[Editor's Note: In celebration of Engineers Week 2016, Design News invited its engineer contributing writers to tell their personal stories. And don't forget to read our special readers submission series: Why I Became an Engineer .]
Engineers Week is a great way to share how exciting it is to be in the engineering profession. An engineer can dream as big as they want to with endless possibilities for being creative and for making our world a better place with their contributions. It is so important for us to never forget the influence we can have on a child, and how by sharing our excitement about engineering we can make a big difference in their life.
I was fortunate to have Frank Edwards do that for me. He and his family lived down the street, and when I was in elementary school, I often played with his two daughters, who were close to my age. I was given an assignment in sixth grade to interview someone about his or her profession. I chose Mr. Edwards because I knew he was an engineer.
(Source: Texas Instruments)
I wasn’t quite sure what an engineer was, but I was interested enough to want to find out. Mr. Edwards was happy to grant my interview request and regaled me with stories about his experience at Texas Instruments –- it was very exciting times in electronics back then.
He was there when TI came out with the first commercial silicon transistor way back in 1954. I didn’t understand a lot of what he said at the time, but what he did manage to communicate very clearly was his passion for engineering, and the excitement he felt at being able to be a part of a team that designed new things. That made quite an impression on a sixth-grade girl, and influenced my decision in later years to explore engineering as a profession. I am so glad that I did!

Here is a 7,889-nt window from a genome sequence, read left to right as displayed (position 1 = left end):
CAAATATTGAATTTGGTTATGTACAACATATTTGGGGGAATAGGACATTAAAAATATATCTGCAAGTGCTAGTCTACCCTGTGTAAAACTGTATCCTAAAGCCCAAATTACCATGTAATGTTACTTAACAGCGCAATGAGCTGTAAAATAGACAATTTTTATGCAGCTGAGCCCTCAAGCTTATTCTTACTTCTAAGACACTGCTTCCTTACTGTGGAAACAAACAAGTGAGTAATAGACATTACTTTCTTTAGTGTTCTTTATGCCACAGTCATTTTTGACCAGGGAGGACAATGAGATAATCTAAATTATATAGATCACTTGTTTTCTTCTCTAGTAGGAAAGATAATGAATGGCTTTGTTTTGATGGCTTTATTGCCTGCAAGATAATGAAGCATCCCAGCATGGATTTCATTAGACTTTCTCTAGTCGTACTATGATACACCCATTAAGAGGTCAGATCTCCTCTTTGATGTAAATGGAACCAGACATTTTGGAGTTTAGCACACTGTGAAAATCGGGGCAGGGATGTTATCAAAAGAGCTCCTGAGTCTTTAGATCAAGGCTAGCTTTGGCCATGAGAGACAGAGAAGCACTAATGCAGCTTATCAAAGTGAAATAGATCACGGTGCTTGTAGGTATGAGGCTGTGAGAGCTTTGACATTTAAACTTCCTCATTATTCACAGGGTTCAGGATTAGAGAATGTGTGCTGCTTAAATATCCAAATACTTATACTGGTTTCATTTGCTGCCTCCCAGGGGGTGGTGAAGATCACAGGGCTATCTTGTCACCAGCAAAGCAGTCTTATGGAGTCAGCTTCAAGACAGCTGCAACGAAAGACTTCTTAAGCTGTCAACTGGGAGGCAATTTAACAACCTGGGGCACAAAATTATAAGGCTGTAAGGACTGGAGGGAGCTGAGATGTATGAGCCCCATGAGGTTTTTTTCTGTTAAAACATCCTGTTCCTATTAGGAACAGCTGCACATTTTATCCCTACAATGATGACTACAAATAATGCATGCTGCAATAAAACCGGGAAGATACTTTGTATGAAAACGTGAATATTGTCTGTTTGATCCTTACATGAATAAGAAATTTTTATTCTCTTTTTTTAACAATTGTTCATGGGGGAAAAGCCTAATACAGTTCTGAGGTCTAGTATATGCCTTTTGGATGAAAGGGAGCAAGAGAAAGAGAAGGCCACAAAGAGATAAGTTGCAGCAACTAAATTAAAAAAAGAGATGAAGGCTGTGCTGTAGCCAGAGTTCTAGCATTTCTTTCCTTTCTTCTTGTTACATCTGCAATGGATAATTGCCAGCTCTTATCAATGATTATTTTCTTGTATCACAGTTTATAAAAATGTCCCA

When I was first hired as a test engineer, I woke up every day excited to go to work, and didn’t want to stop at quitting time. I couldn’t believe they would pay me so much money to have so much fun!
Later on, I was absolutely delighted when one of our local colleges asked me to come speak to a group of high school counselors about how they could encourage female students to explore engineering as a profession and what unique challenges may exist for women both in school and upon entering a predominantly male workforce in engineering. Fortunately times have changed since then, and more and more women have chosen to pursue their engineering dreams, so that the playing field between genders has become more level. And what I have found throughout my